Tree Adaptive Arithmetic Encoding

Arithmetic Encoding is widely applied in signal processing and compression. It begins with an ordered series of symbols and results in a compressed form that can recreate the origional. It can also be used to predict what symbol might appear next in an ongoing series.

In the example to the left, the series of symbols is represented by the colored blocks running along the left side of the screen. They can be anything, and I'll use letters instead for this explanation:


From this it constructs a dictionary of unique symbols:


And assigns each a ratio based on how often that symbol occurs in the series.

A : 6/16 B : 3/16 C : 5/16 D : 2/16

Then the fun begins. A space is created by fractal subdivision - as you see on the left t.e bottom row is divided into segments with each segment as big as it's ratio. For the letters that might look like:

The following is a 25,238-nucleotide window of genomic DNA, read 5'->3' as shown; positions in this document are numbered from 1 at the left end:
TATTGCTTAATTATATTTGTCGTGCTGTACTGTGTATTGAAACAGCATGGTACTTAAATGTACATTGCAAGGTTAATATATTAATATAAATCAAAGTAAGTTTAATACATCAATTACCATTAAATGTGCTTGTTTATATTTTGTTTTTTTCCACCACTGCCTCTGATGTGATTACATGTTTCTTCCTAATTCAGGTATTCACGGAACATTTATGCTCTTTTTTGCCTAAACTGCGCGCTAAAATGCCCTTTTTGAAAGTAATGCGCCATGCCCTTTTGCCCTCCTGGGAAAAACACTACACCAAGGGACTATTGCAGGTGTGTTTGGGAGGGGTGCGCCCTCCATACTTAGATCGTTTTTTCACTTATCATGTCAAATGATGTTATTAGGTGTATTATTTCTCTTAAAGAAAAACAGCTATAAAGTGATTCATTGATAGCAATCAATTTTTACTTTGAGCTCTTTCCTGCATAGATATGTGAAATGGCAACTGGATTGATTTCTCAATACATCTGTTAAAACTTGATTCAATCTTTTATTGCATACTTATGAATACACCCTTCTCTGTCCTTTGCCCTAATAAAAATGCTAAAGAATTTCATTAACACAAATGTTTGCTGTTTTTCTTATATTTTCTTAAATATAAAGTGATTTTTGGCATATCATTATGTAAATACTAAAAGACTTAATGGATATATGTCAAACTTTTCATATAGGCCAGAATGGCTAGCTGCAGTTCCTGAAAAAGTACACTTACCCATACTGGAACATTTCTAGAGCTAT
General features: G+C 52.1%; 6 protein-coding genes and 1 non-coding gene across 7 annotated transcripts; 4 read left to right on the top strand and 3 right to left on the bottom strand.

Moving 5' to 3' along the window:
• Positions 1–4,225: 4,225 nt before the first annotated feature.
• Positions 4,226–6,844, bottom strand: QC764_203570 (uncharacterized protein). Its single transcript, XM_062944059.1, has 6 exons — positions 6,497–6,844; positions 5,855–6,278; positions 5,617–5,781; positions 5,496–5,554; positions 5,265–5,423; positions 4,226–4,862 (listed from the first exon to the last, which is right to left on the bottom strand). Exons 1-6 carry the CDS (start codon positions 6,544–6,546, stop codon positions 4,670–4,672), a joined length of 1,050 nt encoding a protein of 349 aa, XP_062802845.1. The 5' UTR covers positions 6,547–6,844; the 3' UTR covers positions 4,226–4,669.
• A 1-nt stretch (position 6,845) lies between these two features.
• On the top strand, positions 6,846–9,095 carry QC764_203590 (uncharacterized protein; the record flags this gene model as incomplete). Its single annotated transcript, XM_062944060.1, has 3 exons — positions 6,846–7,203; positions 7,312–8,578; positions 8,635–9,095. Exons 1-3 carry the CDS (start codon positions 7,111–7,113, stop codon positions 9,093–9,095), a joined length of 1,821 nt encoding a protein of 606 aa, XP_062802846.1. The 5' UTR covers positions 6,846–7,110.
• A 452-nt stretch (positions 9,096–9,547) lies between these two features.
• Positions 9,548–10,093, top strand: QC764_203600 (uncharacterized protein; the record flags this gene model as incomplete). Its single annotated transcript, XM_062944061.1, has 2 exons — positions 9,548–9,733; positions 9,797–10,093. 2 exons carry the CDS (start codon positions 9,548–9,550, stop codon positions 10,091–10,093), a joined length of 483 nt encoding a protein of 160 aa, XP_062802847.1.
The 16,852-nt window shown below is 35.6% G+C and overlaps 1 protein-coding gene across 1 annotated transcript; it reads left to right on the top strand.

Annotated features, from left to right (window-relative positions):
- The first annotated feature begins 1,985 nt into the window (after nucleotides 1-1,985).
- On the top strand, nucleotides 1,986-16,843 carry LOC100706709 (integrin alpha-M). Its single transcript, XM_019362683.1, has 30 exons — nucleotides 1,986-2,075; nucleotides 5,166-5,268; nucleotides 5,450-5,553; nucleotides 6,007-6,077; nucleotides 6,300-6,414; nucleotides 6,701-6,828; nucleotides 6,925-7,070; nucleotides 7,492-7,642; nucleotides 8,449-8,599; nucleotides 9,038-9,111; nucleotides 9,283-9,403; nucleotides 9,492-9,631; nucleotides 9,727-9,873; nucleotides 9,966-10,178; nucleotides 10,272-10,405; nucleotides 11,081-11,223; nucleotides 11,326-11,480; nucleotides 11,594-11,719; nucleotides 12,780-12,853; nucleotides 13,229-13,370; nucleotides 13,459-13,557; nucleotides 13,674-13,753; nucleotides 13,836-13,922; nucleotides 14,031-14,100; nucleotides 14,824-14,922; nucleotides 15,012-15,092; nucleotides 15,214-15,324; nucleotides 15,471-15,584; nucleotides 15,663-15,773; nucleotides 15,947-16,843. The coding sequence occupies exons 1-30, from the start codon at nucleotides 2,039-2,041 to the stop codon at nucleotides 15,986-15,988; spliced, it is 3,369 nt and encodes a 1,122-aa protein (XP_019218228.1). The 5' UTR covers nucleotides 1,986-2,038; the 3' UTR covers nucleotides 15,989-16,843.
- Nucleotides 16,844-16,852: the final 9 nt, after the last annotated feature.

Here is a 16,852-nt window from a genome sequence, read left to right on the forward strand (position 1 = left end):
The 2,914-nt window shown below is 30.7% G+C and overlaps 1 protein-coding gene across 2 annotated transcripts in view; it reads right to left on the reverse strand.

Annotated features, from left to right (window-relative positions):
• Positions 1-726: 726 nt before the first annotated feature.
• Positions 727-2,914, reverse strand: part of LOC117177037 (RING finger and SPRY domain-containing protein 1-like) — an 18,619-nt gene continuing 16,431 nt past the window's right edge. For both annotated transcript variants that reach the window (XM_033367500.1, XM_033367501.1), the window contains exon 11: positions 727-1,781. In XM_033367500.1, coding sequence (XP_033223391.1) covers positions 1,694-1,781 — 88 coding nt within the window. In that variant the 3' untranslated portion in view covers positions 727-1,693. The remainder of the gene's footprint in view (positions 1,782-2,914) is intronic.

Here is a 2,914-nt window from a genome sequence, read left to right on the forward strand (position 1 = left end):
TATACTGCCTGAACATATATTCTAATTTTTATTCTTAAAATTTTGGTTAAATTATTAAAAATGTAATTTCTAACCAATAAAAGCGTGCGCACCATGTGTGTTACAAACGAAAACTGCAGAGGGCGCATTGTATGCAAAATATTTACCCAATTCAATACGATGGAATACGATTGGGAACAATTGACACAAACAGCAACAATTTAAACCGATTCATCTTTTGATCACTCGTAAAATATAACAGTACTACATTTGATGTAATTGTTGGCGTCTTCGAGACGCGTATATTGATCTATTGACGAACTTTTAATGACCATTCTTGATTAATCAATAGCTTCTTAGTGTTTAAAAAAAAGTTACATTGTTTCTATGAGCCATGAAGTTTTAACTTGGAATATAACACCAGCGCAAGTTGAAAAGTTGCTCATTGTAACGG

This step is then repeated, but within each segment:

|A____B__C___D|A_BC_D|A__B_C_D|ABCD| |A_____________|B______|C_________|D___|

When read from bottom to top, this results in a space that covers every possible series of symbols, but with it's coverage biased towards the symbols most likely to appear (the ones with the biggest ratios.)

Now a single line running up the space (the white line in the picture) can encode the origional series. The process can be reversed to reconstruct the origional.

Live Demo with Sourcecode

Note: In the example on the left, you can see the precision run out on the last two symbols... Aww.